"Under pressure". A study of the Swedish Public Health Agency´s crisis - and reputation management during the COVID-19 pandemic.
This study examines the Swedish Public Health Agency’s (PHA) crisis communication regarding the COVID-19 pandemic during the year of 2020. Departing from a synthesis of the frameworks of Image Repair Theory and Bureaucratic Reputation Theory, the PHA’s online press conferences are critically analyzed to map out how the PHA’s representatives react to reputational threats that occur alongside and in connection to its management of the crisis at hand. With reputational threats is meant allegations or incidents that risk shedding a negative light on the organization in question. The aim is to explore the applicability of said frameworks in a new empirical, crisis communicative context, but also to contribute to the understanding of what role reputational concerns play in public organizations’ crisis communication; an aspect that I argue has been overlooked in the crisis communication-literature. Departing from a definition of reputational threats as either criticism (where the PHA have been publicly questioned or criticized) or acts of reversal (where something seemingly changes in the PHA’s approach), five situations and six corresponding press conferences are selected for examination. A rhetorical analysis based on the logic of accusation (kategoria) and defense (apologia) finds several instances of what can be classified as verbal defense-strategies in the PHA’s crisis communication, but also interesting variations depending on what the threat is about or where it comes from. The PHA’s only constant reaction across press conferences is found to be initial silence: to wait until the issue at hand is brought up by someone else (in this case, a journalist participating at the press conference). The insights of this study pose challenges to current scholarly understandings of crisis communication within the public sector and showcase opportunities for future studies of the same.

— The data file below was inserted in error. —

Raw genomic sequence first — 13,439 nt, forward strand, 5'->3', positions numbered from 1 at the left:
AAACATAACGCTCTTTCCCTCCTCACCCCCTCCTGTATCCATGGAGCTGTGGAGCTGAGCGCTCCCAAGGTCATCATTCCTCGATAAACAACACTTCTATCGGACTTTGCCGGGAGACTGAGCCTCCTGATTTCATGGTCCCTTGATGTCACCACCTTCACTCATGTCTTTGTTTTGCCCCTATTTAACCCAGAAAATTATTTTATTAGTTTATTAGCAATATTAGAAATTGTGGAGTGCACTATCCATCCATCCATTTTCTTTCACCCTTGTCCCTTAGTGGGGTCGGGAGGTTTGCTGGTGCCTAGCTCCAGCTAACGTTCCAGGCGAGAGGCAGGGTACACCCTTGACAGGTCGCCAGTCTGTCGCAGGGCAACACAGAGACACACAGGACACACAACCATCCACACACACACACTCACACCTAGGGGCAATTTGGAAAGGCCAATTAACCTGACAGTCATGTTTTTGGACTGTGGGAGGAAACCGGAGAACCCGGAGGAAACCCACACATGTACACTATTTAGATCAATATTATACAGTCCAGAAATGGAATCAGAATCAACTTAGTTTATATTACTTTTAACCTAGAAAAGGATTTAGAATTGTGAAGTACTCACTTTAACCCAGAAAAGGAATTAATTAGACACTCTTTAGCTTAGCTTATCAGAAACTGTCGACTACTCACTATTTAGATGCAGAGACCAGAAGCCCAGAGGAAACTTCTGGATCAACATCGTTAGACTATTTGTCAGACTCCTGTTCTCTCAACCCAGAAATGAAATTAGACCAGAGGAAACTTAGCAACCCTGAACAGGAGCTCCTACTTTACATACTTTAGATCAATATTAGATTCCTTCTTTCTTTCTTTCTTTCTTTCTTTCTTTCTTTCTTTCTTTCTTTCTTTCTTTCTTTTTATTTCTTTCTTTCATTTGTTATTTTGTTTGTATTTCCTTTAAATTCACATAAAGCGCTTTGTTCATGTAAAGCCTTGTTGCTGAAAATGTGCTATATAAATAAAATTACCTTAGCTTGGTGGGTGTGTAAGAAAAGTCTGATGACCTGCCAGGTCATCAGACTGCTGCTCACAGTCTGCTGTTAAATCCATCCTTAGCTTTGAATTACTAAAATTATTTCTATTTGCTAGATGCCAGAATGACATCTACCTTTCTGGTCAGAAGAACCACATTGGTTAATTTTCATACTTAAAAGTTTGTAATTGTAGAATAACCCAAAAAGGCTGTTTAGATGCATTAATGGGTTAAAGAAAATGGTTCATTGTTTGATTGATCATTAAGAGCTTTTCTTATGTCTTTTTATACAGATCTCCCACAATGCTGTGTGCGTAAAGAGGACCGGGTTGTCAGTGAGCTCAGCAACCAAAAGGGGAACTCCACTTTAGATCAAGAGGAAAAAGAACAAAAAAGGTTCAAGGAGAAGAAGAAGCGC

public agencies, reputation
Image Repair Theory
Bureaucratic Reputation Theory